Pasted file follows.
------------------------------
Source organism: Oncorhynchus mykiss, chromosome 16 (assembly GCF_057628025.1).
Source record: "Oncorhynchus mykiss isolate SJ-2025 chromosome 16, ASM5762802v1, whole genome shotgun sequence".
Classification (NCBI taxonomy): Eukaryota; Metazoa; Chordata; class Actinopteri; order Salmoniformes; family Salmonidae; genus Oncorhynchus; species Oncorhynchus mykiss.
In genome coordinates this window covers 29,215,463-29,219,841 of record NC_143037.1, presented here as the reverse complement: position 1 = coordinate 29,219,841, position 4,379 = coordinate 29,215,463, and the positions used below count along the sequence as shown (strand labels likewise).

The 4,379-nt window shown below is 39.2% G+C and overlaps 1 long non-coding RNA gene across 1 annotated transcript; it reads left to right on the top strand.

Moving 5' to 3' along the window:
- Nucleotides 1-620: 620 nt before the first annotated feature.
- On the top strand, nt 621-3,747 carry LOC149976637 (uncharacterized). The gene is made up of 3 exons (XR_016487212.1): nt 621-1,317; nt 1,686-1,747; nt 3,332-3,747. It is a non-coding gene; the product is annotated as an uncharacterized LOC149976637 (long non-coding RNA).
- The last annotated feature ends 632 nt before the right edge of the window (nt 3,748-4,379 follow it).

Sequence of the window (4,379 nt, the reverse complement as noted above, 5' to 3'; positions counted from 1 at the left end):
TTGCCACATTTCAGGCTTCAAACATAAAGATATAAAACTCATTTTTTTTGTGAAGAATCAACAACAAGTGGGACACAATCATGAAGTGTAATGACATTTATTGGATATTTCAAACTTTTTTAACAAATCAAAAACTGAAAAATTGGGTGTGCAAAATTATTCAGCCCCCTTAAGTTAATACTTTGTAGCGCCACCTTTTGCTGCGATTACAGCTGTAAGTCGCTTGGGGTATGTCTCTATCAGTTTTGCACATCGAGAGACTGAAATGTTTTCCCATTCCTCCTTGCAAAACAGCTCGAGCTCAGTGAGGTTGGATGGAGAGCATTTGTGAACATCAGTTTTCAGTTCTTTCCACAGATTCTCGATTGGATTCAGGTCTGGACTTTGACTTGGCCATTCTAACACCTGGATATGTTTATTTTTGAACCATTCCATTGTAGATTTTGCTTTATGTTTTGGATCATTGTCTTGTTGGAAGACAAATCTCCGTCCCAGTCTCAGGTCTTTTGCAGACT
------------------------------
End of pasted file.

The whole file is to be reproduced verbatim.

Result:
Source organism: Oncorhynchus mykiss, chromosome 16 (assembly GCF_057628025.1).
Source record: "Oncorhynchus mykiss isolate SJ-2025 chromosome 16, ASM5762802v1, whole genome shotgun sequence".
Classification (NCBI taxonomy): Eukaryota; Metazoa; Chordata; class Actinopteri; order Salmoniformes; family Salmonidae; genus Oncorhynchus; species Oncorhynchus mykiss.
In genome coordinates this window covers 29,215,463-29,219,841 of record NC_143037.1, presented here as the reverse complement: position 1 = coordinate 29,219,841, position 4,379 = coordinate 29,215,463, and the positions used below count along the sequence as shown (strand labels likewise).

The 4,379-nt window shown below is 39.2% G+C and overlaps 1 long non-coding RNA gene across 1 annotated transcript; it reads left to right on the top strand.

Moving 5' to 3' along the window:
- Nucleotides 1-620: 620 nt before the first annotated feature.
- On the top strand, nt 621-3,747 carry LOC149976637 (uncharacterized). The gene is made up of 3 exons (XR_016487212.1): nt 621-1,317; nt 1,686-1,747; nt 3,332-3,747. It is a non-coding gene; the product is annotated as an uncharacterized LOC149976637 (long non-coding RNA).
- The last annotated feature ends 632 nt before the right edge of the window (nt 3,748-4,379 follow it).

Sequence of the window (4,379 nt, the reverse complement as noted above, 5' to 3'; positions counted from 1 at the left end):
TTGCCACATTTCAGGCTTCAAACATAAAGATATAAAACTCATTTTTTTTGTGAAGAATCAACAACAAGTGGGACACAATCATGAAGTGTAATGACATTTATTGGATATTTCAAACTTTTTTAACAAATCAAAAACTGAAAAATTGGGTGTGCAAAATTATTCAGCCCCCTTAAGTTAATACTTTGTAGCGCCACCTTTTGCTGCGATTACAGCTGTAAGTCGCTTGGGGTATGTCTCTATCAGTTTTGCACATCGAGAGACTGAAATGTTTTCCCATTCCTCCTTGCAAAACAGCTCGAGCTCAGTGAGGTTGGATGGAGAGCATTTGTGAACATCAGTTTTCAGTTCTTTCCACAGATTCTCGATTGGATTCAGGTCTGGACTTTGACTTGGCCATTCTAACACCTGGATATGTTTATTTTTGAACCATTCCATTGTAGATTTTGCTTTATGTTTTGGATCATTGTCTTGTTGGAAGACAAATCTCCGTCCCAGTCTCAGGTCTTTTGCAGACT